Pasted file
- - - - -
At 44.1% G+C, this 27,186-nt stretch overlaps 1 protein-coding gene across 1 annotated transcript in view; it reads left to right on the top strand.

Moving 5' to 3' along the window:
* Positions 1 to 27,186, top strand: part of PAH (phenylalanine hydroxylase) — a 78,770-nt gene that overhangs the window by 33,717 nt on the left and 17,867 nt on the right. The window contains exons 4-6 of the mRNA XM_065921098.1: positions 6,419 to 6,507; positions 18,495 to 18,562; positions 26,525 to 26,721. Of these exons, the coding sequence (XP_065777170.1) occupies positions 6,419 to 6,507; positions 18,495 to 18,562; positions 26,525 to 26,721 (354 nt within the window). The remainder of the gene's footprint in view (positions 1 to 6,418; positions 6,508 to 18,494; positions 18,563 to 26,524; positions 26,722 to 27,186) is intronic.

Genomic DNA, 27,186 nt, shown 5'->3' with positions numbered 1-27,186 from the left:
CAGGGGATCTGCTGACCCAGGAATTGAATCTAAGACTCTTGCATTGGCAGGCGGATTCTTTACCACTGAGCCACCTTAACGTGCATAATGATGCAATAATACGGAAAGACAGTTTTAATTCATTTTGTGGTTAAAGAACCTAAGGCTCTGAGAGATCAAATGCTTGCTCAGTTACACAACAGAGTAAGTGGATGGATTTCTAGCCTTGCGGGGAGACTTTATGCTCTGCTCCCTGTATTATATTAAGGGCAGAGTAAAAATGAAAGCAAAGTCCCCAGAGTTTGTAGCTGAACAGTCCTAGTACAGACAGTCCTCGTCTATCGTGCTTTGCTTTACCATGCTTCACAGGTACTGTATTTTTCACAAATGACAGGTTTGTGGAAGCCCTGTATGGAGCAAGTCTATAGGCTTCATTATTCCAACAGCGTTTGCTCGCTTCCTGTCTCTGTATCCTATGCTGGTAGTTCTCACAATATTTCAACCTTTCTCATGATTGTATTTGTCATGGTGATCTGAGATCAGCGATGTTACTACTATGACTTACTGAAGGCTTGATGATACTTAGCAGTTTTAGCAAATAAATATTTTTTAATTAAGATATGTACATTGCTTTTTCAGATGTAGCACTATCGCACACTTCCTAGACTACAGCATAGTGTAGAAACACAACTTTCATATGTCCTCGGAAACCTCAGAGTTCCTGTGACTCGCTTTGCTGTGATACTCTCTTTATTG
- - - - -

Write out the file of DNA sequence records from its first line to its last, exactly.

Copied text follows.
At 44.1% G+C, this 27,186-nt stretch overlaps 1 protein-coding gene across 1 annotated transcript in view; it reads left to right on the top strand.

Moving 5' to 3' along the window:
* Positions 1 to 27,186, top strand: part of PAH (phenylalanine hydroxylase) — a 78,770-nt gene that overhangs the window by 33,717 nt on the left and 17,867 nt on the right. The window contains exons 4-6 of the mRNA XM_065921098.1: positions 6,419 to 6,507; positions 18,495 to 18,562; positions 26,525 to 26,721. Of these exons, the coding sequence (XP_065777170.1) occupies positions 6,419 to 6,507; positions 18,495 to 18,562; positions 26,525 to 26,721 (354 nt within the window). The remainder of the gene's footprint in view (positions 1 to 6,418; positions 6,508 to 18,494; positions 18,563 to 26,524; positions 26,722 to 27,186) is intronic.

Genomic DNA, 27,186 nt, shown 5'->3' with positions numbered 1-27,186 from the left:
CAGGGGATCTGCTGACCCAGGAATTGAATCTAAGACTCTTGCATTGGCAGGCGGATTCTTTACCACTGAGCCACCTTAACGTGCATAATGATGCAATAATACGGAAAGACAGTTTTAATTCATTTTGTGGTTAAAGAACCTAAGGCTCTGAGAGATCAAATGCTTGCTCAGTTACACAACAGAGTAAGTGGATGGATTTCTAGCCTTGCGGGGAGACTTTATGCTCTGCTCCCTGTATTATATTAAGGGCAGAGTAAAAATGAAAGCAAAGTCCCCAGAGTTTGTAGCTGAACAGTCCTAGTACAGACAGTCCTCGTCTATCGTGCTTTGCTTTACCATGCTTCACAGGTACTGTATTTTTCACAAATGACAGGTTTGTGGAAGCCCTGTATGGAGCAAGTCTATAGGCTTCATTATTCCAACAGCGTTTGCTCGCTTCCTGTCTCTGTATCCTATGCTGGTAGTTCTCACAATATTTCAACCTTTCTCATGATTGTATTTGTCATGGTGATCTGAGATCAGCGATGTTACTACTATGACTTACTGAAGGCTTGATGATACTTAGCAGTTTTAGCAAATAAATATTTTTTAATTAAGATATGTACATTGCTTTTTCAGATGTAGCACTATCGCACACTTCCTAGACTACAGCATAGTGTAGAAACACAACTTTCATATGTCCTCGGAAACCTCAGAGTTCCTGTGACTCGCTTTGCTGTGATACTCTCTTTATTG